Anglo-Saxon Chronicle

set of related medieval English chronicles

The Anglo-Saxon Chronicle is a collection of annals, written in Old English and covering the whole of English history from its beginnings to the accession of Henry II. It survives in several recensions, of which the Winchester (or Parker) Chronicle and the Laud (or Peterborough) Chronicle are used here.

The initial page of the Peterborough Chronicle

English quotations here are from the Everyman's Library translation, by G. N. Garmonsway.

  • Þa het Ælfred cyng timbran langscipu ongen ða æscas; þa wæron fulneah tu swa lang swa þa oðru. Sume hæfdon .lx. ara. sume ma. Þa wæron ægðer ge swiftran ge unwealtran, ge eac hieran þonne þa oðru.
    • Then king Alfred ordered warships to be built to meet the Danish ships: they were almost twice as long as the others, some had sixty oars, some more; they were both swifter, steadier, and with more freeboard than the others.
    • The Parker Chronicle, annal for 896.
  • Her Æþelstan cyning,      eorla dryhten,
    beorna beahgifa,      ⁊ his broþor eac,
    Eadmund æþeling,      ealdorlangne tir
    geslogon æt sæcce      sweorda ecgum
    ymbe Brunanburh.      Bordweal clufan,
    heowan heaþolinde      hamora lafan,
    afaran Eadweardes,      swa him geæþele wæs
    from cneomægum,      þæt hi æt campe oft
    wiþ laþra gehwæne      land ealgodon,
    hord ⁊ hamas.
    • In this year king Athelstan, lord of warriors,
      Brown Ring-giver of men, with his brother prince Edmund,
      Won undying glory with the edges of swords,
      In warfare around Brunanburh.
      With their hammered blades, the sons of Edward
      Clove the shield-wall and hacked the linden bucklers,
      As was instinctive in them, from their ancestry,
      To defend their land, their treasures and their homes,
      In frequent battle against each enemy.
    • The Parker Chronicle, annal for 937.
  • Sende þa ofer eall Englaland into ælcere scire his men. ⁊ lett agan ut hu fela hundred hyda wæron innon þære scire. oððe hwet se cyng him sylf hæfde landes. ⁊ orfes innan þam lande. oððe hwilce gerihtæ he ahte to habbanne to xii monþum of ðære scire. Eac he lett gewritan hu mycel landes his arcebiscops hæfdon. ⁊ his leodbiscops. ⁊ his abbods. ⁊ his eorlas. ⁊ þeah ic hit lengre telle. hwæt oððe hu mycel ælc mann hæfde þe landsittende wæs innan Englalande. on lande. oððe on orfe. ⁊ hu mycel feos hit wære wurð. Swa swyðe nearwelice he hit lett utaspyrian. þæt næs an ælpig hide. ne an gyrde landes. ne furðon, hit is sceame to tellanne. ac hit ne þuhte him nan sceame to donne. an oxe. ne an cu. ne an swin. næs belyfon. þæt næs gesæt on his gewrite.
    • Then he sent his men all over England into every shire to ascertain how many hundreds of "hides" of land there were in each shire, and how much land and live-stock the king himself owned in the country, and what annual dues were lawfully his from each shire. He also had it recorded how much land his archbishops had, and his diocesan bishops, his abbots and his earls, and – though I may be going into too great detail – and what or how much each man who was a landholder here in England had in land or in live-stock, and how much money it was worth. So very thoroughly did he have the inquiry carried out that there was not a single "hide", not one virgate of land, not even – it is shameful to record it, but it did not seem shameful to him to do – not even one ox, nor one cow, nor one pig which escaped notice in his survey.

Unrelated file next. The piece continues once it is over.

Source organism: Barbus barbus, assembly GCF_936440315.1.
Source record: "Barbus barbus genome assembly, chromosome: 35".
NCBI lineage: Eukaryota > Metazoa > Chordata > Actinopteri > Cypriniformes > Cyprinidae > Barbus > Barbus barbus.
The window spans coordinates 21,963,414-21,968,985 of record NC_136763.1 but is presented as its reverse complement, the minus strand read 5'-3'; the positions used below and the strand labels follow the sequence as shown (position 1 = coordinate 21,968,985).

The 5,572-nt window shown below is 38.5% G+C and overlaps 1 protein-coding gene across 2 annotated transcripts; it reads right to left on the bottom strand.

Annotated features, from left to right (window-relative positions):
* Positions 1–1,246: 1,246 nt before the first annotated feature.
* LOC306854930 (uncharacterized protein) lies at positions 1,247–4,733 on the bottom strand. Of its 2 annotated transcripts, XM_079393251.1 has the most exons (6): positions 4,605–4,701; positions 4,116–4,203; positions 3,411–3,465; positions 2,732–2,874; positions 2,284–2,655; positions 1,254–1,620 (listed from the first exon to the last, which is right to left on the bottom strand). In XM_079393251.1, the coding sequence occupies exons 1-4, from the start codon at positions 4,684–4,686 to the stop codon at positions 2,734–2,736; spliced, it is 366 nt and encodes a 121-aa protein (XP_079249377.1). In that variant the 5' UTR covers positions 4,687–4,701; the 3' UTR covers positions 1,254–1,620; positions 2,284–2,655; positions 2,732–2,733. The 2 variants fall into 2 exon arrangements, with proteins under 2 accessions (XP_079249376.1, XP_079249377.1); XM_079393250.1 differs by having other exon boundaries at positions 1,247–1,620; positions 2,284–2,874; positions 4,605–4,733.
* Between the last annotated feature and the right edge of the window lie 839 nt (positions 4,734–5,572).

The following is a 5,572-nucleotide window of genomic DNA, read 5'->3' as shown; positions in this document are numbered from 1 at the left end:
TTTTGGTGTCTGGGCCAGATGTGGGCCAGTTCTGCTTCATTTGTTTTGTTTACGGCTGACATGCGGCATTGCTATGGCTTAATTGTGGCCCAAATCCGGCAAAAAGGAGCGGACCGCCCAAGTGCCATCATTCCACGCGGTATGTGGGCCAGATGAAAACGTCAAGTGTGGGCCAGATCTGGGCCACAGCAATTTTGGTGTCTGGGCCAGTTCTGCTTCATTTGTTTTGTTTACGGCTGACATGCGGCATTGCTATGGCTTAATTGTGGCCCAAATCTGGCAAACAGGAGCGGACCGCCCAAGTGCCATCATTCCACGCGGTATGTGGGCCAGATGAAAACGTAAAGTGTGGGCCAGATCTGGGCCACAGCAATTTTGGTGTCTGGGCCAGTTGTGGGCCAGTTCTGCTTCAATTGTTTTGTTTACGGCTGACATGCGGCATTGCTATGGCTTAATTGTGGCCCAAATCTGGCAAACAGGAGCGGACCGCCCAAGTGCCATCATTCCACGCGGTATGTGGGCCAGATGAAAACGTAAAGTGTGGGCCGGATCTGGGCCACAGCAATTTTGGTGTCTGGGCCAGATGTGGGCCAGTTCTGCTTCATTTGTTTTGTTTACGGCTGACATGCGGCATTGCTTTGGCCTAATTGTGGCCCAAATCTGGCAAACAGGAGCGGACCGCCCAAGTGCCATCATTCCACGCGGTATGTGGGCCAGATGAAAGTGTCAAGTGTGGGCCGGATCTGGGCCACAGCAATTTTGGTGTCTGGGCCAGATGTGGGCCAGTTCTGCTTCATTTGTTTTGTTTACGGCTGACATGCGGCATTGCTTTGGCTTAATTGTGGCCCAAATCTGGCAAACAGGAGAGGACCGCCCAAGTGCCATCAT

• The Laud (Peterborough) Chronicle, annal for 1085.
  • He forbead þa heortas swylce eac þa baras, swa swiðe he lufode þa headeor swilce he wære heora fæder.
    • He forbade the killing of boars even as the killing of harts. For he loved the stags as dearly as though he had been their father.
    • The Laud (Peterborough) Chronicle, annal for 1087.
  • Þa the suikes undergæton ðæt he milde man was ⁊ softe ⁊ god. ⁊ na iustise ne dide. þa diden hi alle wunder…For æuric riceman his castles makede ⁊ agænes him heolden. ⁊ fylden þe land ful of castles. Hi suencten suyðe þe uurecce men of þe land mid castelweorces þa þe castles uuaren maked þa fylden hi mid deoules ⁊ yuele men. Þa namen hi þa men þe hi wenden ðæt ani god hefden. bathe be nihtes ⁊ be dæies. carlmen ⁊ wimmen. ⁊ diden heom in prisun efter gold ⁊ syluer. ⁊ pined heom. untellendlice pining.
    • When the traitors saw that Stephen was a good-humoured, kindly, and easy-going man who inflicted no punishment, then they committed all manner of horrible crimes…For every great man built him castles and held them against the king; and they filled the whole land with these castles. They sorely burdened the unhappy people of the country with forced labour on the castles; and when the castles were built, they filled them up with devils and wicked men. By night and by day they seized those whom they believed to have any wealth, whether they were men or women; and in order to get their gold and silver, they put them into prison and tortured them with unspeakable tortures.
    • The Laud (Peterborough) Chronicle, annal for 1137.
  • ⁊ hi sæden openlice ðæt Crist slep. ⁊ his halechen.
    • And men said openly that Christ and His saints slept.
    • The Laud (Peterborough) Chronicle, annal for 1137.

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